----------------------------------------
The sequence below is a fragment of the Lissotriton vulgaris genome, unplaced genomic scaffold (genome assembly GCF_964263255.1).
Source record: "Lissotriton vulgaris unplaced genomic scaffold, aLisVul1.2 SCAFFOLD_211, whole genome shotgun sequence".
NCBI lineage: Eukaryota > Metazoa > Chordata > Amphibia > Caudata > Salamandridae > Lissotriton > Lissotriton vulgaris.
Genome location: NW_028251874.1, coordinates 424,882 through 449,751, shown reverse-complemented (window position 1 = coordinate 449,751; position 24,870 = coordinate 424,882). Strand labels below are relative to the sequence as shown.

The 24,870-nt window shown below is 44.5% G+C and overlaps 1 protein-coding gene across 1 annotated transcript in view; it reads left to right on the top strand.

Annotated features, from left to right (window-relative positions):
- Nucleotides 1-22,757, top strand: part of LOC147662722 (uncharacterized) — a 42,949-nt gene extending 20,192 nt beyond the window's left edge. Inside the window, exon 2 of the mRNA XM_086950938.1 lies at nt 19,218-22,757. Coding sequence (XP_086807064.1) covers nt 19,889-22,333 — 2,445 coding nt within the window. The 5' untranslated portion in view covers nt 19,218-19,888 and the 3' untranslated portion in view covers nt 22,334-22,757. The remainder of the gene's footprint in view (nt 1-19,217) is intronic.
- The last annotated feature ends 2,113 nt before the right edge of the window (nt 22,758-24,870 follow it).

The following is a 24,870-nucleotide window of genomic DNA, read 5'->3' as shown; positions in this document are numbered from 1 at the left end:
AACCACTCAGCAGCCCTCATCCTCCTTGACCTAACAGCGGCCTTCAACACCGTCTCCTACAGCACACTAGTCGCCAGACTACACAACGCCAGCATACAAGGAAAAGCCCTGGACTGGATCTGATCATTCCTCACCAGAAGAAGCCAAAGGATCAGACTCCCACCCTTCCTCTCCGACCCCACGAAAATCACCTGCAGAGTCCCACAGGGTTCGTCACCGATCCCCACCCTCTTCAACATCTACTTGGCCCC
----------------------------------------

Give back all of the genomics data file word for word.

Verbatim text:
The sequence below is a fragment of the Lissotriton vulgaris genome, unplaced genomic scaffold (genome assembly GCF_964263255.1).
Source record: "Lissotriton vulgaris unplaced genomic scaffold, aLisVul1.2 SCAFFOLD_211, whole genome shotgun sequence".
NCBI lineage: Eukaryota > Metazoa > Chordata > Amphibia > Caudata > Salamandridae > Lissotriton > Lissotriton vulgaris.
Genome location: NW_028251874.1, coordinates 424,882 through 449,751, shown reverse-complemented (window position 1 = coordinate 449,751; position 24,870 = coordinate 424,882). Strand labels below are relative to the sequence as shown.

The 24,870-nt window shown below is 44.5% G+C and overlaps 1 protein-coding gene across 1 annotated transcript in view; it reads left to right on the top strand.

Annotated features, from left to right (window-relative positions):
- Nucleotides 1-22,757, top strand: part of LOC147662722 (uncharacterized) — a 42,949-nt gene extending 20,192 nt beyond the window's left edge. Inside the window, exon 2 of the mRNA XM_086950938.1 lies at nt 19,218-22,757. Coding sequence (XP_086807064.1) covers nt 19,889-22,333 — 2,445 coding nt within the window. The 5' untranslated portion in view covers nt 19,218-19,888 and the 3' untranslated portion in view covers nt 22,334-22,757. The remainder of the gene's footprint in view (nt 1-19,217) is intronic.
- The last annotated feature ends 2,113 nt before the right edge of the window (nt 22,758-24,870 follow it).

The following is a 24,870-nucleotide window of genomic DNA, read 5'->3' as shown; positions in this document are numbered from 1 at the left end:
AACCACTCAGCAGCCCTCATCCTCCTTGACCTAACAGCGGCCTTCAACACCGTCTCCTACAGCACACTAGTCGCCAGACTACACAACGCCAGCATACAAGGAAAAGCCCTGGACTGGATCTGATCATTCCTCACCAGAAGAAGCCAAAGGATCAGACTCCCACCCTTCCTCTCCGACCCCACGAAAATCACCTGCAGAGTCCCACAGGGTTCGTCACCGATCCCCACCCTCTTCAACATCTACTTGGCCCC